cover image "I": The Creation of a Serial Killer

"I": The Creation of a Serial Killer

Jack Olsen, . . St. Martin's, $24.95 (365pp) ISBN 978-0-312-24198-8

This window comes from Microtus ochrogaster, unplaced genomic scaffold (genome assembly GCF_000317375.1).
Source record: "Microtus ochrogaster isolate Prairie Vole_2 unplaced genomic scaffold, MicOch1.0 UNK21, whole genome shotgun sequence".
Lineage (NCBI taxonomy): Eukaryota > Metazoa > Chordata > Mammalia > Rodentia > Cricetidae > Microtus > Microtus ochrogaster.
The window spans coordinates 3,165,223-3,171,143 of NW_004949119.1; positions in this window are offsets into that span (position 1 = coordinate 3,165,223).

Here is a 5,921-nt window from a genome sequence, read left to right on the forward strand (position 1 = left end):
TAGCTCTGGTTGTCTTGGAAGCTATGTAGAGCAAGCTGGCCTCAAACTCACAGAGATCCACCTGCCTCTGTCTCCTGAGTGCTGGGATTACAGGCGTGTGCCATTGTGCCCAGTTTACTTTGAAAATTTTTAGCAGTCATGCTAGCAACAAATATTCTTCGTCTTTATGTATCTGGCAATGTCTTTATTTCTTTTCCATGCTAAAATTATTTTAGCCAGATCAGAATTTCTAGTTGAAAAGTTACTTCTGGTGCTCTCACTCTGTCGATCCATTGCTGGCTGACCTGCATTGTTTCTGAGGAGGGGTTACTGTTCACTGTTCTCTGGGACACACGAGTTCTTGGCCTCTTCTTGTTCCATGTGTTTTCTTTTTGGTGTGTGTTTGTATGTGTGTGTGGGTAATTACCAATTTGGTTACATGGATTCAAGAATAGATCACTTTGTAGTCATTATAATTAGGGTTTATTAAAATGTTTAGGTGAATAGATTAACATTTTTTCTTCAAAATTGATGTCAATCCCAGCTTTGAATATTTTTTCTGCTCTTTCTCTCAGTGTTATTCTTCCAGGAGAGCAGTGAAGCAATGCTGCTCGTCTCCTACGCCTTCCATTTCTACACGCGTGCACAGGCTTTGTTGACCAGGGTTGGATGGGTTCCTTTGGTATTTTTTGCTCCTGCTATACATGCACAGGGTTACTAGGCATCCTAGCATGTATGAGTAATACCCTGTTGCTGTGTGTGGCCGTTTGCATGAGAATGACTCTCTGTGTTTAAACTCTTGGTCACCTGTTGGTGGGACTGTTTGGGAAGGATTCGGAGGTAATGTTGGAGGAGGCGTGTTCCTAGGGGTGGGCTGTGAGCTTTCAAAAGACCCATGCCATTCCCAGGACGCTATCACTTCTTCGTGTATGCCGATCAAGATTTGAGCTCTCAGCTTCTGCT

Veteran true-crime writer Olsen (Salt of the Earth, etc.) takes the profiling of a psychopath a step farther than usual; drawing on interviews and his subject's own diaries to intimately reveal the life and inner workings of Keith Hunter Jesperson, currently serving life in prison for the murders of eight women in the 1990s. Jesperson was called the "Happy Face Killer" for his token symbol on taunting letters sent to authorities. Cutting between Jesperson's rough rural childhood in the Pacific Northwest (with a hard-drinking, belt-swinging father who put him to work and charged room and board), and his mad glee in hunting down, raping and strangling women, the book plays more like a carefully detailed autobiography than a neutral investigation. While the gruesome details are nailed down with morbid precision, some readers may be disturbed by Olsen's abandonment of the objective narrator's voice in chapters where the first-person account puts the reader right inside the madman's mind—it's a distinctly unpleasant place, where women are "lot lizards" and "bitches" paraded toward rape and death. Even chapters in the third person clearly represent Jesperson's viewpoint. Olsen's writing is clear and concise, but the voyeurism of the murder scenes will disturb some readers, and the attempt to create understanding of a serial murderer might be interpreted by others as an attempt to create sympathy. Eight pages b&w photos not seen by PW. (Aug. 20)